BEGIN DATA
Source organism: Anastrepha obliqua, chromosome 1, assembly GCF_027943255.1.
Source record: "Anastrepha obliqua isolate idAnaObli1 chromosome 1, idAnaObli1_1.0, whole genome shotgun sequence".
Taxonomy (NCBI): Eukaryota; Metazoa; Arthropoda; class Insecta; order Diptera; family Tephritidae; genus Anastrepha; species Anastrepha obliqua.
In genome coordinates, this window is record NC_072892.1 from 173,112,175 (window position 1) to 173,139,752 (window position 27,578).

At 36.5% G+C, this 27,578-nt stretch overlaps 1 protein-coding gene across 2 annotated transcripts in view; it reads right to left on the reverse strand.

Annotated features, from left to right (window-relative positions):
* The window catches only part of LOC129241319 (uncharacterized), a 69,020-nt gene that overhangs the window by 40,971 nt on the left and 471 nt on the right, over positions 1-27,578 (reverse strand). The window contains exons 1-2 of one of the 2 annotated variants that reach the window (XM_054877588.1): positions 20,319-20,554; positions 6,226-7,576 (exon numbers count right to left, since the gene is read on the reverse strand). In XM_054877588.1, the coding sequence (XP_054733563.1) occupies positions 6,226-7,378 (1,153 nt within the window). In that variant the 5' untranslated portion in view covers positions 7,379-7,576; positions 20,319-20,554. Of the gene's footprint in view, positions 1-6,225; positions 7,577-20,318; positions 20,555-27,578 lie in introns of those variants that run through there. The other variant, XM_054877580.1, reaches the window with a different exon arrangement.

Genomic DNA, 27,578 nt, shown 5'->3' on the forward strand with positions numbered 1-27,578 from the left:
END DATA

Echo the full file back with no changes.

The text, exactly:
Source organism: Anastrepha obliqua, chromosome 1, assembly GCF_027943255.1.
Source record: "Anastrepha obliqua isolate idAnaObli1 chromosome 1, idAnaObli1_1.0, whole genome shotgun sequence".
Taxonomy (NCBI): Eukaryota; Metazoa; Arthropoda; class Insecta; order Diptera; family Tephritidae; genus Anastrepha; species Anastrepha obliqua.
In genome coordinates, this window is record NC_072892.1 from 173,112,175 (window position 1) to 173,139,752 (window position 27,578).

At 36.5% G+C, this 27,578-nt stretch overlaps 1 protein-coding gene across 2 annotated transcripts in view; it reads right to left on the reverse strand.

Annotated features, from left to right (window-relative positions):
* The window catches only part of LOC129241319 (uncharacterized), a 69,020-nt gene that overhangs the window by 40,971 nt on the left and 471 nt on the right, over positions 1-27,578 (reverse strand). The window contains exons 1-2 of one of the 2 annotated variants that reach the window (XM_054877588.1): positions 20,319-20,554; positions 6,226-7,576 (exon numbers count right to left, since the gene is read on the reverse strand). In XM_054877588.1, the coding sequence (XP_054733563.1) occupies positions 6,226-7,378 (1,153 nt within the window). In that variant the 5' untranslated portion in view covers positions 7,379-7,576; positions 20,319-20,554. Of the gene's footprint in view, positions 1-6,225; positions 7,577-20,318; positions 20,555-27,578 lie in introns of those variants that run through there. The other variant, XM_054877580.1, reaches the window with a different exon arrangement.

Genomic DNA, 27,578 nt, shown 5'->3' on the forward strand with positions numbered 1-27,578 from the left: